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The Chrysalis: A Novel by Bindu Adai


Adai brings us an endearing young woman on the cusp of self discovery as her character Sarai desperately seeks a balance between culture and traditional expectations of her family and her own western modern desires. One pivotal moment forever changes Sarai’s plans as she claws trying to regain her balance and life.

Sarai is an intelligent, beautiful young girl feeling the pressure of her traditional Indian family urging her to marry. Adai paints a clear picture of the demands Indian families place upon their daughters regarding marriage, arranged marriage preferred method over western love marriage. We read of Sarai’s struggles, hope and dreams as she searches for love while trying to maintain her roots and please her family. As the story continues we experience Sarai’s growth from a 22 year old girl into a 30 year old woman finally knowing what she wants after many bumps and bruises, answered and unanswered questions.

Adai does a wonderful job with characterization. Sarai is very well developed, most women reading this story will be able to relate to Sarai’s many struggles including figuring out who she is and what she really wants for herself minus her parents strong hold. Filled with fantasies she finds herself disappointed and fails to recognize life doesn’t always workout the way you plan, plans change. Her open mindedness and desire to please her parents leads her to her mother country of India falling deep into customs and traditions, amassing to an education for this girl hoping to be a bride.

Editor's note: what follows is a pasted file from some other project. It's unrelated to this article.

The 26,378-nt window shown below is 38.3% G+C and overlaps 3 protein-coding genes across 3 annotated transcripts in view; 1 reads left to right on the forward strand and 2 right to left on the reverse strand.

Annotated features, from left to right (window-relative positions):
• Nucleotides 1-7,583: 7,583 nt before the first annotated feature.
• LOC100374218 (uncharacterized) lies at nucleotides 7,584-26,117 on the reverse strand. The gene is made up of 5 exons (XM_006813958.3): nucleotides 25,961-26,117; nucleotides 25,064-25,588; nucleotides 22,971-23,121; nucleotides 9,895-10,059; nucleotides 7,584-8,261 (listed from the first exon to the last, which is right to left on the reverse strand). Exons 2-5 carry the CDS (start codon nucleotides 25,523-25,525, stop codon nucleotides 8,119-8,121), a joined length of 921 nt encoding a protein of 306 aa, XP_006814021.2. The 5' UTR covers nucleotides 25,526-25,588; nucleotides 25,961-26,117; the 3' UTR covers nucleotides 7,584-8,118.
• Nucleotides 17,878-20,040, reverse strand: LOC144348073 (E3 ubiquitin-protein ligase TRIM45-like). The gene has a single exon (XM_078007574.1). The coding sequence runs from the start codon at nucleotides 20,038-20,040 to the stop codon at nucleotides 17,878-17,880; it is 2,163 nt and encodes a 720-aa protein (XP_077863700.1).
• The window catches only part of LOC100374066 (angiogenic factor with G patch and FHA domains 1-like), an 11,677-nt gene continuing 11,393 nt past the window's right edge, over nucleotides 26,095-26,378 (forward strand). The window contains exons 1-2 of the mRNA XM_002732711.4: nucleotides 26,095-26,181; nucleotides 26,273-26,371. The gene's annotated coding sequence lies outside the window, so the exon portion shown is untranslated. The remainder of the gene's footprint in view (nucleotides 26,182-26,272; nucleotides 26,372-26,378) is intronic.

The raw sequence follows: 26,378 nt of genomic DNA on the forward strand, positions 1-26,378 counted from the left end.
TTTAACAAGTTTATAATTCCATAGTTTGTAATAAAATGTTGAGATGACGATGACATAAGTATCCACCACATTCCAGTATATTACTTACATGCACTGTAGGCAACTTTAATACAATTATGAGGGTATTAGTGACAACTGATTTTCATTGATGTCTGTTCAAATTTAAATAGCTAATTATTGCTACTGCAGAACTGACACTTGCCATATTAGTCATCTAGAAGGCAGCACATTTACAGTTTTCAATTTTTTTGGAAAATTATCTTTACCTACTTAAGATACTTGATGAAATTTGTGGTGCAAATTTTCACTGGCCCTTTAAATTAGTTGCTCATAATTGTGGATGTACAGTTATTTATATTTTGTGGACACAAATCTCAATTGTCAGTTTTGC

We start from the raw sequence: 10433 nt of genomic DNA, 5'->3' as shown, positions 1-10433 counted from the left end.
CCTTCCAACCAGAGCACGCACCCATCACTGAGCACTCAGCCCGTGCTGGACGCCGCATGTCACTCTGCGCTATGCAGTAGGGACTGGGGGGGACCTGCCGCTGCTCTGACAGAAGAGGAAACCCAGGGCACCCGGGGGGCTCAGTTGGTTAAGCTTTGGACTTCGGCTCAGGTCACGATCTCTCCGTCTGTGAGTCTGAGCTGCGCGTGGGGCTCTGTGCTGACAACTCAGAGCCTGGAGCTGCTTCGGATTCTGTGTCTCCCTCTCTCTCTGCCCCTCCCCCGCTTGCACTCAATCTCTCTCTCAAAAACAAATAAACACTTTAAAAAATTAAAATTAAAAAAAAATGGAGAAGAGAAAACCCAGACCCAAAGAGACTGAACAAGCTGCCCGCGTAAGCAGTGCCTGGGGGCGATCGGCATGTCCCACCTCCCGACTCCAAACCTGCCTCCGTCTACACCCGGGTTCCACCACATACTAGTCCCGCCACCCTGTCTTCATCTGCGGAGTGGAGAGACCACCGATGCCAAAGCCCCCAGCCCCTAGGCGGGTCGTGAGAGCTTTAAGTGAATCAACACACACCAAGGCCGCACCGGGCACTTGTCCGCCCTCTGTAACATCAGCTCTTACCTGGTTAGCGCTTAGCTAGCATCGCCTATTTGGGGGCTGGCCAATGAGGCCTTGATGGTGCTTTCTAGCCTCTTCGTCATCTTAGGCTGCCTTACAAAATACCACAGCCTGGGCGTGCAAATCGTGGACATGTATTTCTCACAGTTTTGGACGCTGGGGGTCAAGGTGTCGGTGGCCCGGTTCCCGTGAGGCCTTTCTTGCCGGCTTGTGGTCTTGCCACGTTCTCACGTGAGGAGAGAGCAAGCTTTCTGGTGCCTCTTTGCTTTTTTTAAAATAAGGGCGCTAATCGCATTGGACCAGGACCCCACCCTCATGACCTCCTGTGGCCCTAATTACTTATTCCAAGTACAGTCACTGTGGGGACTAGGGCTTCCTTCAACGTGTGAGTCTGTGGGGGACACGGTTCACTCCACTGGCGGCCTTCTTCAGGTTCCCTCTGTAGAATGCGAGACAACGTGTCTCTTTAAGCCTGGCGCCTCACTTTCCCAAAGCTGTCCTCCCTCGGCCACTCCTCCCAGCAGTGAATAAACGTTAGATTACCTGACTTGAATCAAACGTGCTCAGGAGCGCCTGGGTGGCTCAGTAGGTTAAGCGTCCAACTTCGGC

Indian culture and traditions are presented leaving a layperson with a strong understanding of societal and parental expectations of a tradition family. Western ways are not easily sold and a fissure between traditional and modern deepens.

A delightful story of a young girl coming into her own, while attempting to please her traditional Indian family as she sets out on a quest for love and love of herself.  A story of empowerment as Sarai discovers her authentic self. A story of bending with life proving you won’t break.

Kindle Edition, 321 pages
Published January 26th 2013 by CDS Publishing

Leave a comment


  1. Looks like an interesting book. I haven’t really read any books about Indian culture!

  2. Thanks for the review. This sounds like a great read!


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